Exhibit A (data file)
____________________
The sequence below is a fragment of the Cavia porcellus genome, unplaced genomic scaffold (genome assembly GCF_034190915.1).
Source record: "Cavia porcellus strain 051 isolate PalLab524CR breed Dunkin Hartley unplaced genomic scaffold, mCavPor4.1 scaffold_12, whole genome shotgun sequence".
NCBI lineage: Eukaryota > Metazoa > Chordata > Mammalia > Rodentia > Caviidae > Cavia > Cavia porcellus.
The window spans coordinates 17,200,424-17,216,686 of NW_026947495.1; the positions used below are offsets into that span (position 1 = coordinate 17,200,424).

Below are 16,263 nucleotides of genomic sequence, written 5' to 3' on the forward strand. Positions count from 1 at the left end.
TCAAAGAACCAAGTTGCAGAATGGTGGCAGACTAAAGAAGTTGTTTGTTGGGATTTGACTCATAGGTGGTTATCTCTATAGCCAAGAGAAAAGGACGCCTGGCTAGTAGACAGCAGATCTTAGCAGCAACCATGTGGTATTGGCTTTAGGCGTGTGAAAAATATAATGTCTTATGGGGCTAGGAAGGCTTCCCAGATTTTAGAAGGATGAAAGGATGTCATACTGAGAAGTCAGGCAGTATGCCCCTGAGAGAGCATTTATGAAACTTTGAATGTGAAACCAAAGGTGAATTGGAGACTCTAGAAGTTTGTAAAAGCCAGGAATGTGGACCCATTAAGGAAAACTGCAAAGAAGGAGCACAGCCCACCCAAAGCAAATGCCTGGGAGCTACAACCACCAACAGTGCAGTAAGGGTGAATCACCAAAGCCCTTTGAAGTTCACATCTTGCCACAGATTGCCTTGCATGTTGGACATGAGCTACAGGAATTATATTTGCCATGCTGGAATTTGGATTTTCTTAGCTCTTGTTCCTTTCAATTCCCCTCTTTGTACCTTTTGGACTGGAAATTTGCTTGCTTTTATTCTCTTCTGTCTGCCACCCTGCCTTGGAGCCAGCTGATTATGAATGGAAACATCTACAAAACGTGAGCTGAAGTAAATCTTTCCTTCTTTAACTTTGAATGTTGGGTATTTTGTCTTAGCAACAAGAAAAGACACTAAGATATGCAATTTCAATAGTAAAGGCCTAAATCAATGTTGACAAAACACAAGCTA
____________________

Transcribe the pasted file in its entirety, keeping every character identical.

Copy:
The sequence below is a fragment of the Cavia porcellus genome, unplaced genomic scaffold (genome assembly GCF_034190915.1).
Source record: "Cavia porcellus strain 051 isolate PalLab524CR breed Dunkin Hartley unplaced genomic scaffold, mCavPor4.1 scaffold_12, whole genome shotgun sequence".
NCBI lineage: Eukaryota > Metazoa > Chordata > Mammalia > Rodentia > Caviidae > Cavia > Cavia porcellus.
The window spans coordinates 17,200,424-17,216,686 of NW_026947495.1; the positions used below are offsets into that span (position 1 = coordinate 17,200,424).

Below are 16,263 nucleotides of genomic sequence, written 5' to 3' on the forward strand. Positions count from 1 at the left end.
TCAAAGAACCAAGTTGCAGAATGGTGGCAGACTAAAGAAGTTGTTTGTTGGGATTTGACTCATAGGTGGTTATCTCTATAGCCAAGAGAAAAGGACGCCTGGCTAGTAGACAGCAGATCTTAGCAGCAACCATGTGGTATTGGCTTTAGGCGTGTGAAAAATATAATGTCTTATGGGGCTAGGAAGGCTTCCCAGATTTTAGAAGGATGAAAGGATGTCATACTGAGAAGTCAGGCAGTATGCCCCTGAGAGAGCATTTATGAAACTTTGAATGTGAAACCAAAGGTGAATTGGAGACTCTAGAAGTTTGTAAAAGCCAGGAATGTGGACCCATTAAGGAAAACTGCAAAGAAGGAGCACAGCCCACCCAAAGCAAATGCCTGGGAGCTACAACCACCAACAGTGCAGTAAGGGTGAATCACCAAAGCCCTTTGAAGTTCACATCTTGCCACAGATTGCCTTGCATGTTGGACATGAGCTACAGGAATTATATTTGCCATGCTGGAATTTGGATTTTCTTAGCTCTTGTTCCTTTCAATTCCCCTCTTTGTACCTTTTGGACTGGAAATTTGCTTGCTTTTATTCTCTTCTGTCTGCCACCCTGCCTTGGAGCCAGCTGATTATGAATGGAAACATCTACAAAACGTGAGCTGAAGTAAATCTTTCCTTCTTTAACTTTGAATGTTGGGTATTTTGTCTTAGCAACAAGAAAAGACACTAAGATATGCAATTTCAATAGTAAAGGCCTAAATCAATGTTGACAAAACACAAGCTA